India's World Cup cricketers paid homage to the founder of modern day India when they visited the site where Mahatma Gandhi was evicted from a train in Pietermaritzburg in 1893.
The Indian players were present when the plaque was unveiled
The city, 50 miles inland from Durban, has long been arguably the most important town for Indian tourists to visit in South Africa.
At the train station a plaque commemorates the day in 1893 when Gandhi was thrown off a train for travelling in the 'white-only' first-class compartment.
And on Friday, a fresh plaque was unveiled, as the current Indian team embarked on a symbolic 15-minute train ride.
Ganguly said: "Any Indian will be inspired by doing what Gandhi had himself done so many years ago."
Rob Haswell, director of special projects in Pietermaritzburg, told BBC Sport: "Obviously it was a major turning-point in Gandhi's life.
"He stated himself that that incident changed his life. We have always regarded the Pietermaritzburg station as a pilgrimage site.
"When Indians come to South Africa they make a beeline for Pietermaritzburg. Every Indian schoolchild knows about it.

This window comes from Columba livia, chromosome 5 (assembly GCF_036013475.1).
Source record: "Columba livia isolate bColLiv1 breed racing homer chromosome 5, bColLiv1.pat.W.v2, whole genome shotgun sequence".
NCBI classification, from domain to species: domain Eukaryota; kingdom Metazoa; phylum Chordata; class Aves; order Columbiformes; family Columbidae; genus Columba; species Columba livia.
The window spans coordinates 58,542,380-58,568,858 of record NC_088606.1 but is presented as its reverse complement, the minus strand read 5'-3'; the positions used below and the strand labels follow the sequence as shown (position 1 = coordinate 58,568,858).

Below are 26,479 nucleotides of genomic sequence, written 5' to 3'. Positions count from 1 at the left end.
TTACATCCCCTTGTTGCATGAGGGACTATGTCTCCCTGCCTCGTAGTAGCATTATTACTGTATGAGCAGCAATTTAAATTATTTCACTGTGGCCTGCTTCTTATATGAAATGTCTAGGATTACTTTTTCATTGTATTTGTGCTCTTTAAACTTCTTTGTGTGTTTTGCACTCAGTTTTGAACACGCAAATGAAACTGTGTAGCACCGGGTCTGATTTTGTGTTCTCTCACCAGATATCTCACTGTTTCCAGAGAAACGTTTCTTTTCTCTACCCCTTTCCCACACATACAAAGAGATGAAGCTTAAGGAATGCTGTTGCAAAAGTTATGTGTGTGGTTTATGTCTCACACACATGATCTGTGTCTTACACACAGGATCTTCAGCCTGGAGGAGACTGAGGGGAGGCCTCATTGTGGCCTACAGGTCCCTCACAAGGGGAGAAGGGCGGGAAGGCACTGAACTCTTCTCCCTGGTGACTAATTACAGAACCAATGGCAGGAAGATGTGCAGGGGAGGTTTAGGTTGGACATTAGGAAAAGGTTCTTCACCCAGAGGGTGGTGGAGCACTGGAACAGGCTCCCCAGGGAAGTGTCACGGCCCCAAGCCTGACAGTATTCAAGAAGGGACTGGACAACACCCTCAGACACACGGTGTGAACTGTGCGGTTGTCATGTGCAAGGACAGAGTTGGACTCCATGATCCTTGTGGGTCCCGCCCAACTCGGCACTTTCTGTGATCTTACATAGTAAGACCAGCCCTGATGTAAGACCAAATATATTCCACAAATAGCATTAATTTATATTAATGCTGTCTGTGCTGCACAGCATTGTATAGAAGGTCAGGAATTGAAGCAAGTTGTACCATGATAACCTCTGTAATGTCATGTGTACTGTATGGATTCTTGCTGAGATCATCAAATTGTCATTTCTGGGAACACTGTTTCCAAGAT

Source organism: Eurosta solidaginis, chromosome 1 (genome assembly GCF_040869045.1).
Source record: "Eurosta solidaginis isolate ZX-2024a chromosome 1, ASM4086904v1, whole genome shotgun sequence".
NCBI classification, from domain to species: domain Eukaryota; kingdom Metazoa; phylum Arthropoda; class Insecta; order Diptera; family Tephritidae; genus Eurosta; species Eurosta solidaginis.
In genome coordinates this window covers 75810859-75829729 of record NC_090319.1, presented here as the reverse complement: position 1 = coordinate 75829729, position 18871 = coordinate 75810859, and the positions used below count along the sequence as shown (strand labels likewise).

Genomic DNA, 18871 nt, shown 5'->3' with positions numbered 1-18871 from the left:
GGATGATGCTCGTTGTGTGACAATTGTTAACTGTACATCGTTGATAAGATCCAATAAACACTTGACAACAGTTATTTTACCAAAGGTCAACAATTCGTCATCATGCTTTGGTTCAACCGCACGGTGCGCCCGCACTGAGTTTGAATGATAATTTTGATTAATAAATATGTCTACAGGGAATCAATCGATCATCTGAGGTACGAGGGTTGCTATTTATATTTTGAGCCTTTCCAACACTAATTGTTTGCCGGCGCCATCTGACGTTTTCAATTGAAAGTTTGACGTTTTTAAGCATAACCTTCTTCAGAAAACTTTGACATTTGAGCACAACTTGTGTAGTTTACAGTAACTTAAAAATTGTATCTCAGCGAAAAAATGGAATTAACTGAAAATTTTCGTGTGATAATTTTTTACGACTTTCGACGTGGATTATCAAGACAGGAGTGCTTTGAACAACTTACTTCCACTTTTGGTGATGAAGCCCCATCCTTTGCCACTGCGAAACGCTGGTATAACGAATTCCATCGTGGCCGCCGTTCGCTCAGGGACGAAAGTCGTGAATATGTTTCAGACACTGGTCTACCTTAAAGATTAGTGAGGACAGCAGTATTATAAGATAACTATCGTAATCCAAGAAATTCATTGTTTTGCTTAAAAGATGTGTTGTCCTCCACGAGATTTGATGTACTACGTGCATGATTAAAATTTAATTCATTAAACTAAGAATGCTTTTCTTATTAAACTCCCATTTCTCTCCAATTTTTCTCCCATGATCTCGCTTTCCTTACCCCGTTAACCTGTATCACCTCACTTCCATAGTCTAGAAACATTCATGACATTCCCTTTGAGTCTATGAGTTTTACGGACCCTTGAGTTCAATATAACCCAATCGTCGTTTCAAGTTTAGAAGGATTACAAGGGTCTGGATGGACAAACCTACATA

"If they know one city in South Africa they know Pietermaritzburg because of the Gandhi story."
My overcoat was in my luggage, but I did not dare to ask for it lest I should be insulted again, so I sat and shivered
Mahatma Gandhi, reliving his Pietermaritzburg experience in his autobiography
In June 1893, Gandhi was working in Durban as a legal advisor.
He purchased a first-class ticket for a trip to Pretoria and duly entered the first-class compartment.
But a European traveller complained to officials who ordered Gandhi to move to the van compartment, despite his protestations that he had a valid first-class ticket.
Gandhi refused to comply with the order, so he was summarily pushed out of the train and his luggage tossed out on to the platform at Pietermaritzburg.